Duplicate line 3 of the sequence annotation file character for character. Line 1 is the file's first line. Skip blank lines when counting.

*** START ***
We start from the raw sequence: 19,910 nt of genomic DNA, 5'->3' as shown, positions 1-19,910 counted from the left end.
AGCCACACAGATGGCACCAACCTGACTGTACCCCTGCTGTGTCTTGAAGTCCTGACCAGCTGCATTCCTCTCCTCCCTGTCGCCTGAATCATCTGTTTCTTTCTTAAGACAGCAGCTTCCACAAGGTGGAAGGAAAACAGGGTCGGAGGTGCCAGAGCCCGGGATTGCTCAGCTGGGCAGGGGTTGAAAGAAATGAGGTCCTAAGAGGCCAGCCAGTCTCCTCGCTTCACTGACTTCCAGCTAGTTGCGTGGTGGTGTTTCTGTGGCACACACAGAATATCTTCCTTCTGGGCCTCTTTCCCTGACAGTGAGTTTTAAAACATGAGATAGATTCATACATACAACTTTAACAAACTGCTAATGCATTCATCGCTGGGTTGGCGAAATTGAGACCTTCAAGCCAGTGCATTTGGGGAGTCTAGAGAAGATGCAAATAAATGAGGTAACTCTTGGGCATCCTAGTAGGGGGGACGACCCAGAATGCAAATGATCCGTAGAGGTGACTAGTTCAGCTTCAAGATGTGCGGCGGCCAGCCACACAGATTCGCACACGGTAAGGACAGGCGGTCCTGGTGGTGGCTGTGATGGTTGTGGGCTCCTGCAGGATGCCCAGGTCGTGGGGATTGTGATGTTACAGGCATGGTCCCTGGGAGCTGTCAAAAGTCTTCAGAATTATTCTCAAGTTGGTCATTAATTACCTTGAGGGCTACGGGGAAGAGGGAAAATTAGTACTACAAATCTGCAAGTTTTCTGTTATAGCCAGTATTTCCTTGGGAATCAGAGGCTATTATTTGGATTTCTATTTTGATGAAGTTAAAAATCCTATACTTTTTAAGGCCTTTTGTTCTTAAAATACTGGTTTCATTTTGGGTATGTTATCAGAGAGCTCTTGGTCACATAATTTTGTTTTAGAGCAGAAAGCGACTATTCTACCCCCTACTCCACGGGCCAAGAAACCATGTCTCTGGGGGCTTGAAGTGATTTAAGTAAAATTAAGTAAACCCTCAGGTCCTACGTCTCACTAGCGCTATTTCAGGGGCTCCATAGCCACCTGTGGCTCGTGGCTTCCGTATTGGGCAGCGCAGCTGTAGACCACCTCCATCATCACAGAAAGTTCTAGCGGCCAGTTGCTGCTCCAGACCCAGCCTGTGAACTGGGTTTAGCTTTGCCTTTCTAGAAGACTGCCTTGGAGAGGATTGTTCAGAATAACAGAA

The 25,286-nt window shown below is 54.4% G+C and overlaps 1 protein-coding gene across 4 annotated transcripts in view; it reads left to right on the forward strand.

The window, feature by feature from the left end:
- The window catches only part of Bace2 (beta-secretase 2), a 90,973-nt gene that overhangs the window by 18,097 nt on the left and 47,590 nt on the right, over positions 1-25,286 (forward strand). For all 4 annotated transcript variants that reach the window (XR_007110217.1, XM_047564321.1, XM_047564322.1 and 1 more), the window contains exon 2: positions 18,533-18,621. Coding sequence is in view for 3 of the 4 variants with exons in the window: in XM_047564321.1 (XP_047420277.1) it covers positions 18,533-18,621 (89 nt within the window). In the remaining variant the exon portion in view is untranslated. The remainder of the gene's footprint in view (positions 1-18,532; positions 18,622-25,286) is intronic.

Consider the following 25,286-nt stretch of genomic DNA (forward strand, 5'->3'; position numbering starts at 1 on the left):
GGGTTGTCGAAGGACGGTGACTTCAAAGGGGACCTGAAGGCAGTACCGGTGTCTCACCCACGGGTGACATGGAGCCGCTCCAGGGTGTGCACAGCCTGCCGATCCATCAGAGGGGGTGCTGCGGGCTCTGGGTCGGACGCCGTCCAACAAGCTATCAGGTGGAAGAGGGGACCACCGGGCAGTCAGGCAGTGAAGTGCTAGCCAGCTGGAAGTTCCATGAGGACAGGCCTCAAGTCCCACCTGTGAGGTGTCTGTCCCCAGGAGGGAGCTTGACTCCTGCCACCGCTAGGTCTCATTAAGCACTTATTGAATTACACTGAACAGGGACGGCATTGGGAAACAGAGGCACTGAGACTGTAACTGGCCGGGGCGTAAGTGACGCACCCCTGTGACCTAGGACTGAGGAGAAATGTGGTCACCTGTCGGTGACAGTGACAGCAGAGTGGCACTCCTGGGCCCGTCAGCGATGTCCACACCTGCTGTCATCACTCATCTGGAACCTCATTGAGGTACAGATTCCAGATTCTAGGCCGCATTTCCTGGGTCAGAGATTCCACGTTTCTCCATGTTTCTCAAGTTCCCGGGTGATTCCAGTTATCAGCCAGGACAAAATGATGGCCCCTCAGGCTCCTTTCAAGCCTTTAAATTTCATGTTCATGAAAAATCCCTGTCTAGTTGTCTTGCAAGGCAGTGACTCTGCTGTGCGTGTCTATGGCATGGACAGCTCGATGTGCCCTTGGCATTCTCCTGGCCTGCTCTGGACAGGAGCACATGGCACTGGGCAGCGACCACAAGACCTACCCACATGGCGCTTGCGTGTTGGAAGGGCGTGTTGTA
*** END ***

The 25,286-nt window shown below is 54.4% G+C and overlaps 1 protein-coding gene across 4 annotated transcripts in view; it reads left to right on the forward strand.